Well, after seeing this book all over bookstagram after its recent publication, and with a title that intriguing, I knew I was going to have to read it. So, I added my name to the “holds” list at the library. Three months later this (adorably tiny) book was ready for me to pick up!
“You have to choose a side, and my lot was cast long ago. She will always have me and I will always have her; no one else matters.”
Korede and Ayoola are sisters. Korede, as the oldest, has always been responsible for taking care of her younger sister. The shape this takes had morphed over the years, but it’s always been an important part of their relationship. Recently though, things have started to take a turn for the dark. Ayoola is gorgeous, has men fawning over her everywhere she goes, and…has a knack for killing the ones she chooses to date. Although the first time(s) may have been in self-defense, Korede is starting to think that her sister is enjoying the killing. And Korede is starting to struggle herself, with the emotional toll of cleaning up after her. So when Ayoola sets her dating sights on a man Korede has feelings for, she faces a big decision: expose her sister to try and save the man’s life or continue to protect her sister as she has always done.
For such a short, small, novel, this story really packs a punch. You are dumped into it from the very first page when Ayoola calls Korede to help clean up the mess from her third murder. And it really never lets up. There is a twisted, dark-humor, compellingly creepy feel to the entire read, which is crazy because it’s also written in a way that makes the murders and clean-up seem so normal and commonplace. I don’t know how the author managed both at the same time, but it totally worked. The short chapters, which allowed for constant jumping around in Korede (our narrator’s) thoughts and actions we perfect for this type of story-telling as well. I think it really matched the way her own mind was getting through the days.
As far as Korede and Ayoola…I have never had a sister, so I really enjoyed reading about their relationship. Even though it wasn’t perfect (obviously), and there was competition and selfishness and the excessive lying/law-breaking, the way that they each relied on (and acted to protect) each other in their own ways was fascinating. I felt like the author did a wonderful job showing the genuineness of sisterhood – the mix of good and bad, all the frustration and anger that ultimately don’t matter in the face of a greater bond. Of course, while this is an extreme example, facetious even, I still felt the depth that was there. (Relatedly, I cannot believe how the story ended! I mean we know what happens, in general, because we see the path Ayoola’s life takes. But in line with the morbidity of the book, I was dying – punny, I know – for more details. Still, I objectively appreciate how much more powerful it is to let us use our imaginations, truly. Basically, high fives to the author for a spectacular way to close things out at the end…or open them up, if you will.)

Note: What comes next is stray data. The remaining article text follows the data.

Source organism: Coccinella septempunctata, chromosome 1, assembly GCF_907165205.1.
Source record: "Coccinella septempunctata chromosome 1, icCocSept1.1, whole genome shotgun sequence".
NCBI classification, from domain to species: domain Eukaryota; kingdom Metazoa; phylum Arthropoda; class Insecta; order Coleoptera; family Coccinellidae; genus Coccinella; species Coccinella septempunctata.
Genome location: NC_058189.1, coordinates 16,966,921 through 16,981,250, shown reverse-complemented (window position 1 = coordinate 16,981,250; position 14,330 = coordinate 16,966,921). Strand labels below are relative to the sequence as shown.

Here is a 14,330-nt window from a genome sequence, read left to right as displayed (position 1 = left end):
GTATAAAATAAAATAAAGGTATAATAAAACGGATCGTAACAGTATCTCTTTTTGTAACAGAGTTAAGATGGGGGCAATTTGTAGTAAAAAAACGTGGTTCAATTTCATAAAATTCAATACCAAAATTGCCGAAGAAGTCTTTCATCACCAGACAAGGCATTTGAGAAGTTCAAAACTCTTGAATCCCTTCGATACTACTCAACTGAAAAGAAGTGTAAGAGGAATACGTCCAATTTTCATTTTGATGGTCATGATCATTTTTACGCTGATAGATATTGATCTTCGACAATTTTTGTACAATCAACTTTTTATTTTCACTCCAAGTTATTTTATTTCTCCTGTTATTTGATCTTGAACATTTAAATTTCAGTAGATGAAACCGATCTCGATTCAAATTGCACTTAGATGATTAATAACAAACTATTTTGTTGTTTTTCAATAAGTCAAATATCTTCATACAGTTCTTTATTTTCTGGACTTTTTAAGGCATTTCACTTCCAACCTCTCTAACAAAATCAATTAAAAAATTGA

Another thing I really liked was that, since the story is told from Korede’s perspective, we also get a little more regarding what she is experiencing internally, as opposed to Ayoola. And what we got was great. Her struggle with how to handle her sister’s spiraling murderous tendencies and the overall mental cost of her not being able to speak with/confide in anyone about what she’d done to cover it all up was explored urgently and movingly. I know one of the biggest complaints I’ve seen about this debut is that it was too short to really develop as much as people wanted, especially in regards to character insights/growth. I can see that, especially in this context of Korede’s mental/emotional state, and I would have enjoyed it. I also think it would have made the story/characters stick with me longer, and on a more profound level (since while this book totally entertained me, I don’t think it’s going to leave a long term mark on my memory). However, at the same time, I think that would have made this a completely different book. It would have become more of a psychological/relationship thriller or introspection type novel, as opposed to the darkly humorous social commentary and sweetly(?) twisted sisterly support novel that it was. And I enjoyed it the way it was as well.
This is a fascinating and wonderful and completely unique story. For all its darkness and ugliness, topically, there is something about it that makes you overlook all that and, honestly, start cheering for Ayoola to keep on killing and Ayoola/Korede to keep in getting away with it. This was a fast, fun, fully entertaining reading experience, distinctive from any I’ve had before, and I’ll definitely be keeping my eye out for future works from Braithwaite.